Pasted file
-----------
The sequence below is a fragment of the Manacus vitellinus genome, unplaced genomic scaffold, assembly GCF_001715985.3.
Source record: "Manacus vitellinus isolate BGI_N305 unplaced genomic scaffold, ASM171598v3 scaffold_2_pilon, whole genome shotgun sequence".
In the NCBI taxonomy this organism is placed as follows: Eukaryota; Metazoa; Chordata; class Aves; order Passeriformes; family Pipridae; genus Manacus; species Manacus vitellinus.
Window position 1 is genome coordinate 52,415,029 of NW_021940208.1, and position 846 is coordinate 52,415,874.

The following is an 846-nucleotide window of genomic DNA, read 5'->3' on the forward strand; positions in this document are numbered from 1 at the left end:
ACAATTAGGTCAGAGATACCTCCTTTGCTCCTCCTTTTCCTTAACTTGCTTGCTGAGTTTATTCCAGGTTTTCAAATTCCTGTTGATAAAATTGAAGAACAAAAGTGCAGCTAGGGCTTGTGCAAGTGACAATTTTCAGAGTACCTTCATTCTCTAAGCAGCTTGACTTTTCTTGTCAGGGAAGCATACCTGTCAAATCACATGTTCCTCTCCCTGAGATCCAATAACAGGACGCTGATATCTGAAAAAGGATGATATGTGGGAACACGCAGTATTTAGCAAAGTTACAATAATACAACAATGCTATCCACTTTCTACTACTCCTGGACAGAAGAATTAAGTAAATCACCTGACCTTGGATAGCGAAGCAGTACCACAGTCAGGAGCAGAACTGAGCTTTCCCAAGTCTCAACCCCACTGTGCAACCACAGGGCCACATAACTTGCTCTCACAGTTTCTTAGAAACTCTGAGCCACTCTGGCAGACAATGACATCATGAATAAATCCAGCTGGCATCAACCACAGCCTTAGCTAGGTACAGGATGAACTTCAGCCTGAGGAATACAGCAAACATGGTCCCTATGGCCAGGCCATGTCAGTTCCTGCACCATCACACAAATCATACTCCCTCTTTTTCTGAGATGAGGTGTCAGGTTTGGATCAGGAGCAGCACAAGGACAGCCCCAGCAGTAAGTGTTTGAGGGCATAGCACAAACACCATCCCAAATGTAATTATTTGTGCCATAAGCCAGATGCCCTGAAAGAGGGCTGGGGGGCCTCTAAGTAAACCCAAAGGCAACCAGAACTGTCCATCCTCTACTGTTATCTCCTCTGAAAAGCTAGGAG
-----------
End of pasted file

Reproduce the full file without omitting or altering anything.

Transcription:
The sequence below is a fragment of the Manacus vitellinus genome, unplaced genomic scaffold, assembly GCF_001715985.3.
Source record: "Manacus vitellinus isolate BGI_N305 unplaced genomic scaffold, ASM171598v3 scaffold_2_pilon, whole genome shotgun sequence".
In the NCBI taxonomy this organism is placed as follows: Eukaryota; Metazoa; Chordata; class Aves; order Passeriformes; family Pipridae; genus Manacus; species Manacus vitellinus.
Window position 1 is genome coordinate 52,415,029 of NW_021940208.1, and position 846 is coordinate 52,415,874.

The following is an 846-nucleotide window of genomic DNA, read 5'->3' on the forward strand; positions in this document are numbered from 1 at the left end:
ACAATTAGGTCAGAGATACCTCCTTTGCTCCTCCTTTTCCTTAACTTGCTTGCTGAGTTTATTCCAGGTTTTCAAATTCCTGTTGATAAAATTGAAGAACAAAAGTGCAGCTAGGGCTTGTGCAAGTGACAATTTTCAGAGTACCTTCATTCTCTAAGCAGCTTGACTTTTCTTGTCAGGGAAGCATACCTGTCAAATCACATGTTCCTCTCCCTGAGATCCAATAACAGGACGCTGATATCTGAAAAAGGATGATATGTGGGAACACGCAGTATTTAGCAAAGTTACAATAATACAACAATGCTATCCACTTTCTACTACTCCTGGACAGAAGAATTAAGTAAATCACCTGACCTTGGATAGCGAAGCAGTACCACAGTCAGGAGCAGAACTGAGCTTTCCCAAGTCTCAACCCCACTGTGCAACCACAGGGCCACATAACTTGCTCTCACAGTTTCTTAGAAACTCTGAGCCACTCTGGCAGACAATGACATCATGAATAAATCCAGCTGGCATCAACCACAGCCTTAGCTAGGTACAGGATGAACTTCAGCCTGAGGAATACAGCAAACATGGTCCCTATGGCCAGGCCATGTCAGTTCCTGCACCATCACACAAATCATACTCCCTCTTTTTCTGAGATGAGGTGTCAGGTTTGGATCAGGAGCAGCACAAGGACAGCCCCAGCAGTAAGTGTTTGAGGGCATAGCACAAACACCATCCCAAATGTAATTATTTGTGCCATAAGCCAGATGCCCTGAAAGAGGGCTGGGGGGCCTCTAAGTAAACCCAAAGGCAACCAGAACTGTCCATCCTCTACTGTTATCTCCTCTGAAAAGCTAGGAG